So back in the day I had some devastators, led by my fave captain:

Needs some love

They're all metal or plastic/metal minis, so I did the 'Dettol' trick. Basically brown Dettol (disinfectant) is an ace acrylic paint's also cheap, safe and available from most hardware shops.  However, tip 1 is that it stinks to high wife was furious with the smell in the house, so just do it outdoors.

Dudes taking a Dettol bath

I left them in 24 hours, and the paint just flies off with a tooth/paintbrush. Metal seems to strip better than plastic, so you may need longer for plastic guys. There are reports that you can leave minis in almost forever and they won't degrade...the longest I can testify to is about 48 hours.  Also, DO NOT DO THIS WITH FINECAST. It will literally melt your models. There are a ton of other strippers about,  but this one works for me...

Stripped and on first attempt bases...I went off of these early on.

Onto paint then...I prme in black spray as it hides mistakes better than anything else...and boy do I need that.  I would totally recommend that everyone primes black, especially when you're starting out (sensible exceptions of course...). Then over sprayed in Mephiston red and base colours put in (leadbelcher, black, gehannas gold, hashut copper) with the brush.  I have picked a fairly narrow pallet for my Blood Angels, as you will see...this is to try and tie it all together a bit. Tip 2: never paint gold onto red (especially not GW golds as they are not heavy in the pigment department). ALWAYS put an undercoat on first.  I use Snakebite Leather, but any dark colour will do (bear in mind you will see the undercoat though the finished gold).  If you want a brighter finish then a silver base (Runefang Steel) is also good.

Tip 3: ALWAYS thin your paints. I used water at this stage, but I am experimenting with medium too...will keep you posted.

So they're back to pretty much how they were, except painted within the lines this time.  The fun starts now, with the washes. I use a combination of washes to get my tones really deep. For the metal areas I used Nuln Oil, followed by a go with Agrax Earthshade (let them dry super loads between coats).  For the rest (literally everything else) I use Seraphim Sepia to key everything in nicely, and then Agrax Earthshade to get the crevices nice and dark.  Tip whatever (I lost count): direct your washes. Use a brush to get the wash into the recesses, and don't let it pool. Avoiding plates of colour can also save you time in the highlighting stages.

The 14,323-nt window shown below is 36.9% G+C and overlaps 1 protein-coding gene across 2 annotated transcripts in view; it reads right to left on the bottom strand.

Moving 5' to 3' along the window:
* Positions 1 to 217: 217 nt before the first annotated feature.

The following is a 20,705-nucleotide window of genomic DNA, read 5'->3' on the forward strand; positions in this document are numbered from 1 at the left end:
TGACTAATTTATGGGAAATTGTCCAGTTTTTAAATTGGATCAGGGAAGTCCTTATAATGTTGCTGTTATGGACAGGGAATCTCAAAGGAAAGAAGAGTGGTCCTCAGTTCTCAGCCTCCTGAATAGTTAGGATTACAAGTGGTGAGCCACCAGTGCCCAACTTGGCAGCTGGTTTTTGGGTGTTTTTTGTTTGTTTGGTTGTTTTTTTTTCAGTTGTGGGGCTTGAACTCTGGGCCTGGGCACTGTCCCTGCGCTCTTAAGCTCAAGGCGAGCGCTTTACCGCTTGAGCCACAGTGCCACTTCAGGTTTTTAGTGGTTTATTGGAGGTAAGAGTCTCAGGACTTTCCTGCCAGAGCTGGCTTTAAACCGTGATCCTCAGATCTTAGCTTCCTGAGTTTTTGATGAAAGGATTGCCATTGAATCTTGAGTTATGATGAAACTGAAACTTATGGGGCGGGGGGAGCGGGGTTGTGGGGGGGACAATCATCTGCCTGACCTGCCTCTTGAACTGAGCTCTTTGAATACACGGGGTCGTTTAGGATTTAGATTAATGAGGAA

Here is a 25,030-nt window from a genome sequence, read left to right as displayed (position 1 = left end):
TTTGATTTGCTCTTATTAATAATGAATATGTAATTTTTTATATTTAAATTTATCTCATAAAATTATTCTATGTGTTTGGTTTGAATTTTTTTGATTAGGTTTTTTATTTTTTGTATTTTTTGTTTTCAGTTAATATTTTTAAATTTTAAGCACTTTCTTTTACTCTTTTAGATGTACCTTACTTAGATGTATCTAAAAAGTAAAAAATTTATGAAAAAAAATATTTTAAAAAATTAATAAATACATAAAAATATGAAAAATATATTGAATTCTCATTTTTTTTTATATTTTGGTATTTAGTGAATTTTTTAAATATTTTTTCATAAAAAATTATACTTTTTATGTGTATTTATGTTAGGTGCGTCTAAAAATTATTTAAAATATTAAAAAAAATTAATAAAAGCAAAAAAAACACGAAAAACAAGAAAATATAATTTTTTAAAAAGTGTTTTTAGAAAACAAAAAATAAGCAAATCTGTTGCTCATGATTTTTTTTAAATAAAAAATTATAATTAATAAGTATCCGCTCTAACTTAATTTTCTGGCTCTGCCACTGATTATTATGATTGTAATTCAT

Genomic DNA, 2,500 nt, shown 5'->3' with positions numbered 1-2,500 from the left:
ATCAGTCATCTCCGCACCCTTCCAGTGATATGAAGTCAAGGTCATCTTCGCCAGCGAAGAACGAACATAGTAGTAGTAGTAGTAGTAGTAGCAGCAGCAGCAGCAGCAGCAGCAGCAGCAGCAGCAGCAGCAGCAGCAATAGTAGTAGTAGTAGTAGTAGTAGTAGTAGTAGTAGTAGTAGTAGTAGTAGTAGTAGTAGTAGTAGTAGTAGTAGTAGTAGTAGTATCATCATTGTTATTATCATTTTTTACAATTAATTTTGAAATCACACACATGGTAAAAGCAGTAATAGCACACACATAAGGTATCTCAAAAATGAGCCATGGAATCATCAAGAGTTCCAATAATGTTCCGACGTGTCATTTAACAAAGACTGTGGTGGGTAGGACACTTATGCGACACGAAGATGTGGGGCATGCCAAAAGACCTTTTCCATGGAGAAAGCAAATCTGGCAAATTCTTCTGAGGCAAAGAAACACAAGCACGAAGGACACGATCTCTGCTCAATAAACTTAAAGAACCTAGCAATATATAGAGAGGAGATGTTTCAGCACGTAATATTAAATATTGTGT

Clearly this is a different model...same stage though.  My phone has deleted many of my WIP shots...sorry!

So now the minis are pretty much table top I reckon...time to push on.  Highlighting takes forever and can be a proper pain, but if you stick with it you can get some super subtle effects. I'm gonna put the rest in another post because this got a little long...adios.

First Post

Okay, so I'm new to this...I'm not sure anyone will even read it!

I'm just a guy who has got back into 40k after a long break (20 years!), and I thought I would share some of my experiments and experiences so that others can learn from what I do!

I am a painter first and foremost, and have been repainting a lot of Rogue Trader and 2nd edition era minis...and a few new additions in between!

My first pic is a Brother Deino from the new (ish) Space Hulk. Massive thanks to Striking Scorpion 82 for the I put up some descriptions, you will see how much of an influence he has been! Also there is my new tyranid colour scheme on my Carnifex..what do you guys think?

So there we go...stay tuned for more pics and some tips on pitfalls to avoid..